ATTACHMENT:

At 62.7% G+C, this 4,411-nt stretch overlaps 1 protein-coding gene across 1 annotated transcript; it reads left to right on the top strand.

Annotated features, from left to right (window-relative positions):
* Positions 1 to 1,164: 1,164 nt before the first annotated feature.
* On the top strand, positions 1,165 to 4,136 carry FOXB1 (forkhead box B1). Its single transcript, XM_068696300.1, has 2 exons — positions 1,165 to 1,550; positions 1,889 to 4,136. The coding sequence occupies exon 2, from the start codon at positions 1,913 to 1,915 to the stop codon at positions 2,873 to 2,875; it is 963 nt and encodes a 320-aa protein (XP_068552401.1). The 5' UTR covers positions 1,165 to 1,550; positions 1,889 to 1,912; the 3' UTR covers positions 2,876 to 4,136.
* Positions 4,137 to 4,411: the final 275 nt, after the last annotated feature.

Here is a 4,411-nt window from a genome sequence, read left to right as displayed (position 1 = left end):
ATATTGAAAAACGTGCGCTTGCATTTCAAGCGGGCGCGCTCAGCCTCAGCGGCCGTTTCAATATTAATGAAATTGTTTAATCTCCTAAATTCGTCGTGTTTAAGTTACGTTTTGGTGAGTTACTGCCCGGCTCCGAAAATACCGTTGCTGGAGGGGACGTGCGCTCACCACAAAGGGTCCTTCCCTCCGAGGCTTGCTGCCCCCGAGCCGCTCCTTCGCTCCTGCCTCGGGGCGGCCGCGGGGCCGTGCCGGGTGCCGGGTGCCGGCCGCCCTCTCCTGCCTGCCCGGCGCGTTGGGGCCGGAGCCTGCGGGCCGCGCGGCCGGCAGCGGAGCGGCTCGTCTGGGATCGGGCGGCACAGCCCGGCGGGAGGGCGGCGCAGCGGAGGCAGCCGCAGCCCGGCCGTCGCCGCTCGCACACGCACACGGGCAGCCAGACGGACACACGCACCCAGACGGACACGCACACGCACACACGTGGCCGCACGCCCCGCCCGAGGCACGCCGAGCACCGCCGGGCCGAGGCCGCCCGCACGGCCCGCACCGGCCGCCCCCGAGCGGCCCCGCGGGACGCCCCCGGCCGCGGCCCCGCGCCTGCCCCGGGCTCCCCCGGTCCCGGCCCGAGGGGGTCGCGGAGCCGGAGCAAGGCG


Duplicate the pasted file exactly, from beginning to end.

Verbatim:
At 62.7% G+C, this 4,411-nt stretch overlaps 1 protein-coding gene across 1 annotated transcript; it reads left to right on the top strand.

Annotated features, from left to right (window-relative positions):
* Positions 1 to 1,164: 1,164 nt before the first annotated feature.
* On the top strand, positions 1,165 to 4,136 carry FOXB1 (forkhead box B1). Its single transcript, XM_068696300.1, has 2 exons — positions 1,165 to 1,550; positions 1,889 to 4,136. The coding sequence occupies exon 2, from the start codon at positions 1,913 to 1,915 to the stop codon at positions 2,873 to 2,875; it is 963 nt and encodes a 320-aa protein (XP_068552401.1). The 5' UTR covers positions 1,165 to 1,550; positions 1,889 to 1,912; the 3' UTR covers positions 2,876 to 4,136.
* Positions 4,137 to 4,411: the final 275 nt, after the last annotated feature.

Here is a 4,411-nt window from a genome sequence, read left to right as displayed (position 1 = left end):
ATATTGAAAAACGTGCGCTTGCATTTCAAGCGGGCGCGCTCAGCCTCAGCGGCCGTTTCAATATTAATGAAATTGTTTAATCTCCTAAATTCGTCGTGTTTAAGTTACGTTTTGGTGAGTTACTGCCCGGCTCCGAAAATACCGTTGCTGGAGGGGACGTGCGCTCACCACAAAGGGTCCTTCCCTCCGAGGCTTGCTGCCCCCGAGCCGCTCCTTCGCTCCTGCCTCGGGGCGGCCGCGGGGCCGTGCCGGGTGCCGGGTGCCGGCCGCCCTCTCCTGCCTGCCCGGCGCGTTGGGGCCGGAGCCTGCGGGCCGCGCGGCCGGCAGCGGAGCGGCTCGTCTGGGATCGGGCGGCACAGCCCGGCGGGAGGGCGGCGCAGCGGAGGCAGCCGCAGCCCGGCCGTCGCCGCTCGCACACGCACACGGGCAGCCAGACGGACACACGCACCCAGACGGACACGCACACGCACACACGTGGCCGCACGCCCCGCCCGAGGCACGCCGAGCACCGCCGGGCCGAGGCCGCCCGCACGGCCCGCACCGGCCGCCCCCGAGCGGCCCCGCGGGACGCCCCCGGCCGCGGCCCCGCGCCTGCCCCGGGCTCCCCCGGTCCCGGCCCGAGGGGGTCGCGGAGCCGGAGCAAGGCG